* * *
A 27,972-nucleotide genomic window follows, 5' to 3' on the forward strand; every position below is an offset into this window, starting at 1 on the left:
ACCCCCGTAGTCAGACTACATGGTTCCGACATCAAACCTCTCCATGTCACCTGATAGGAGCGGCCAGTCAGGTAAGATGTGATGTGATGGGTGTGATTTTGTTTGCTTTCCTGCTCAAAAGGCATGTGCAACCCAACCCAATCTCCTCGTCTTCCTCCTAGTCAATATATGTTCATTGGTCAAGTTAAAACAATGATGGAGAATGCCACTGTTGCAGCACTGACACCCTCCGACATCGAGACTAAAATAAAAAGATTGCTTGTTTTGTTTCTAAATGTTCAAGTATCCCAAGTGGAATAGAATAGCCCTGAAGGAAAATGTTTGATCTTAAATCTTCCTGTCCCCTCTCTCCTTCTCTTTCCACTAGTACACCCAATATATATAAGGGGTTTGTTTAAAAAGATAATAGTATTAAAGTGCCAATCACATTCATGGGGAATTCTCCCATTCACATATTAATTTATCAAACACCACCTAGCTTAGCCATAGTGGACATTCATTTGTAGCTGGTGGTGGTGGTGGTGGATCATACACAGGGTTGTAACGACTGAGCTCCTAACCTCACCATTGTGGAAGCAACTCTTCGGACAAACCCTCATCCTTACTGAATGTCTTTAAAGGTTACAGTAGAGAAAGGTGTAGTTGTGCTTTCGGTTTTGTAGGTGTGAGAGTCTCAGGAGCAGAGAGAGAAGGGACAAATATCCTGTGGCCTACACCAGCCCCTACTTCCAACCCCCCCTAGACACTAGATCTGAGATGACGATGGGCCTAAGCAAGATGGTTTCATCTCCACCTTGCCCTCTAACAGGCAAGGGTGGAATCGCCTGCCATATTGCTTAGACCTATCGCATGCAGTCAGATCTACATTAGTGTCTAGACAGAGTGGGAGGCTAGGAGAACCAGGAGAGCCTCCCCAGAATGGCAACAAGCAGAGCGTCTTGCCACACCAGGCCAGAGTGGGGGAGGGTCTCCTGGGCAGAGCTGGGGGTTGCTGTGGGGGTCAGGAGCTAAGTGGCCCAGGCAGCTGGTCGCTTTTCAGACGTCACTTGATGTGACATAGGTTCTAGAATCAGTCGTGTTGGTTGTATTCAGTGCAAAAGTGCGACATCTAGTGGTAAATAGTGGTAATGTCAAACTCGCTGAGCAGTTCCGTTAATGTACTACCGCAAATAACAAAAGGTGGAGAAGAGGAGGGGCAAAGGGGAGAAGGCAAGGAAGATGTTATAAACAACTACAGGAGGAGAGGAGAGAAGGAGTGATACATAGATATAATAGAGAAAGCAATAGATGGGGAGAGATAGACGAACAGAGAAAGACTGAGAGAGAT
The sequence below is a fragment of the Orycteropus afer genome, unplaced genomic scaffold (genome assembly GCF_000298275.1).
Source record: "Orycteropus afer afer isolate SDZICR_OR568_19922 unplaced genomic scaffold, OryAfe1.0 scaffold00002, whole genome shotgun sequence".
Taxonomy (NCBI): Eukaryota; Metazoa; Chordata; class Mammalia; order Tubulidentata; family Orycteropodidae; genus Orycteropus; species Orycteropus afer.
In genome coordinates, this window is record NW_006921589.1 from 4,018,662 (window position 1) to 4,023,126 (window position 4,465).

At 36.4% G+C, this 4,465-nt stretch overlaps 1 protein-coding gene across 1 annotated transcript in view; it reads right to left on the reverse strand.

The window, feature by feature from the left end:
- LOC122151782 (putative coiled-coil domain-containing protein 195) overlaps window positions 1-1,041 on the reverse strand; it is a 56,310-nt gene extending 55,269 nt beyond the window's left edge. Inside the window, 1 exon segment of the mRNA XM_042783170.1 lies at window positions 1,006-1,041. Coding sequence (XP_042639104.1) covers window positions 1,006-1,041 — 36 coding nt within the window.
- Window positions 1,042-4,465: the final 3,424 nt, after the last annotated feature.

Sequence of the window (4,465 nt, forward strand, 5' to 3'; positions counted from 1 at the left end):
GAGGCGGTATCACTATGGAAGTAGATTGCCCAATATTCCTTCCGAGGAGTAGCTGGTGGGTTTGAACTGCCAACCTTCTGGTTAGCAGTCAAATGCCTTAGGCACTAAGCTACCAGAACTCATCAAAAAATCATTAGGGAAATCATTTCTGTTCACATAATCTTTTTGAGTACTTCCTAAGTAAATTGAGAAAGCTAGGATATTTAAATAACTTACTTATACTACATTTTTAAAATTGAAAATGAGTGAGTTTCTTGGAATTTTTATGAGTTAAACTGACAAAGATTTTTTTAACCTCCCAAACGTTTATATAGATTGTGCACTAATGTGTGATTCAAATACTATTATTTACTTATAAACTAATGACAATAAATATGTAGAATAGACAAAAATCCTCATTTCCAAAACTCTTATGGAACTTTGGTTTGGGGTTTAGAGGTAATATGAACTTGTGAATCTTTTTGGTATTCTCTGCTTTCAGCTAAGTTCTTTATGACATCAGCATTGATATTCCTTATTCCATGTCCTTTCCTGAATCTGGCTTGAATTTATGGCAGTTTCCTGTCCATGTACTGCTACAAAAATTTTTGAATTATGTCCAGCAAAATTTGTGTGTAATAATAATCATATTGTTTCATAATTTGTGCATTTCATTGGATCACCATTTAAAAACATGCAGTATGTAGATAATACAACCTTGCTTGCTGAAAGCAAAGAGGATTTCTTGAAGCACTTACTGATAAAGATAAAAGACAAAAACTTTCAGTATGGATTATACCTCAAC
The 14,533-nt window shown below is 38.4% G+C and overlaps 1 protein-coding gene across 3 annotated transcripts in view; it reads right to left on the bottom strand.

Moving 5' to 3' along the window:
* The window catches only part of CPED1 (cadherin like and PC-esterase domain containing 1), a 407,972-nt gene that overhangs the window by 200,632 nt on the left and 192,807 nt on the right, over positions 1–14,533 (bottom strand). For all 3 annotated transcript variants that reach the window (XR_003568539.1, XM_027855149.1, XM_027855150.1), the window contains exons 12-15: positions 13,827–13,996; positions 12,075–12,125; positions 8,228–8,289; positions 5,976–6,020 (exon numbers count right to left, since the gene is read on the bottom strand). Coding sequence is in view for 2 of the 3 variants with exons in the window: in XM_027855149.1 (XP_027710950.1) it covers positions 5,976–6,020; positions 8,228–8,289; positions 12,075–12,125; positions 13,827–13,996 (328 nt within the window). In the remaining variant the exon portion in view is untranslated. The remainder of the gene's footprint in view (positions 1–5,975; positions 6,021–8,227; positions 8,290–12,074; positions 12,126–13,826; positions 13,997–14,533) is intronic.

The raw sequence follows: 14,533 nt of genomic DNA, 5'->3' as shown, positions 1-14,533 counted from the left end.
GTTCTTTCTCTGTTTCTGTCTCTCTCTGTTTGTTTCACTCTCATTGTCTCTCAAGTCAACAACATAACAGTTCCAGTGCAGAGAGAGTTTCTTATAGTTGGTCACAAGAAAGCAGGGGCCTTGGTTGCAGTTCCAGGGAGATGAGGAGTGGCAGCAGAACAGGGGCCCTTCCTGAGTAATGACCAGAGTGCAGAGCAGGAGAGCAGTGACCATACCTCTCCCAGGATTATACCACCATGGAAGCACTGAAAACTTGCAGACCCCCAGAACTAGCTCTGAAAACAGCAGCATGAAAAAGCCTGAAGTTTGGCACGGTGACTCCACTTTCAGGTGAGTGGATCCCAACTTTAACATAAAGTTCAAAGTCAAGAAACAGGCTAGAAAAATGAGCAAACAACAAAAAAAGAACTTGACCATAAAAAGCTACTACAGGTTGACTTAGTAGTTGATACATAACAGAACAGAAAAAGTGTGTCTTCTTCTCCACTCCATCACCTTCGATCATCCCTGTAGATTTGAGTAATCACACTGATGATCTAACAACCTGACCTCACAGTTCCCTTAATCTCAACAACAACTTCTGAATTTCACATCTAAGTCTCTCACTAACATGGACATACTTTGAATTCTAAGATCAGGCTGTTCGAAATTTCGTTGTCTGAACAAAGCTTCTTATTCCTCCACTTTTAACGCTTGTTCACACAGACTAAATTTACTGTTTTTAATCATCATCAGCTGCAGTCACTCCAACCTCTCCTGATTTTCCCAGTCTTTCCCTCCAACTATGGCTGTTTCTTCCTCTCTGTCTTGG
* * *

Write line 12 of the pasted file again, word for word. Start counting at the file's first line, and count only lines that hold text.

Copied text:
GAGGCGGTATCACTATGGAAGTAGATTGCCCAATATTCCTTCCGAGGAGTAGCTGGTGGGTTTGAACTGCCAACCTTCTGGTTAGCAGTCAAATGCCTTAGGCACTAAGCTACCAGAACTCATCAAAAAATCATTAGGGAAATCATTTCTGTTCACATAATCTTTTTGAGTACTTCCTAAGTAAATTGAGAAAGCTAGGATATTTAAATAACTTACTTATACTACATTTTTAAAATTGAAAATGAGTGAGTTTCTTGGAATTTTTATGAGTTAAACTGACAAAGATTTTTTTAACCTCCCAAACGTTTATATAGATTGTGCACTAATGTGTGATTCAAATACTATTATTTACTTATAAACTAATGACAATAAATATGTAGAATAGACAAAAATCCTCATTTCCAAAACTCTTATGGAACTTTGGTTTGGGGTTTAGAGGTAATATGAACTTGTGAATCTTTTTGGTATTCTCTGCTTTCAGCTAAGTTCTTTATGACATCAGCATTGATATTCCTTATTCCATGTCCTTTCCTGAATCTGGCTTGAATTTATGGCAGTTTCCTGTCCATGTACTGCTACAAAAATTTTTGAATTATGTCCAGCAAAATTTGTGTGTAATAATAATCATATTGTTTCATAATTTGTGCATTTCATTGGATCACCATTTAAAAACATGCAGTATGTAGATAATACAACCTTGCTTGCTGAAAGCAAAGAGGATTTCTTGAAGCACTTACTGATAAAGATAAAAGACAAAAACTTTCAGTATGGATTATACCTCAAC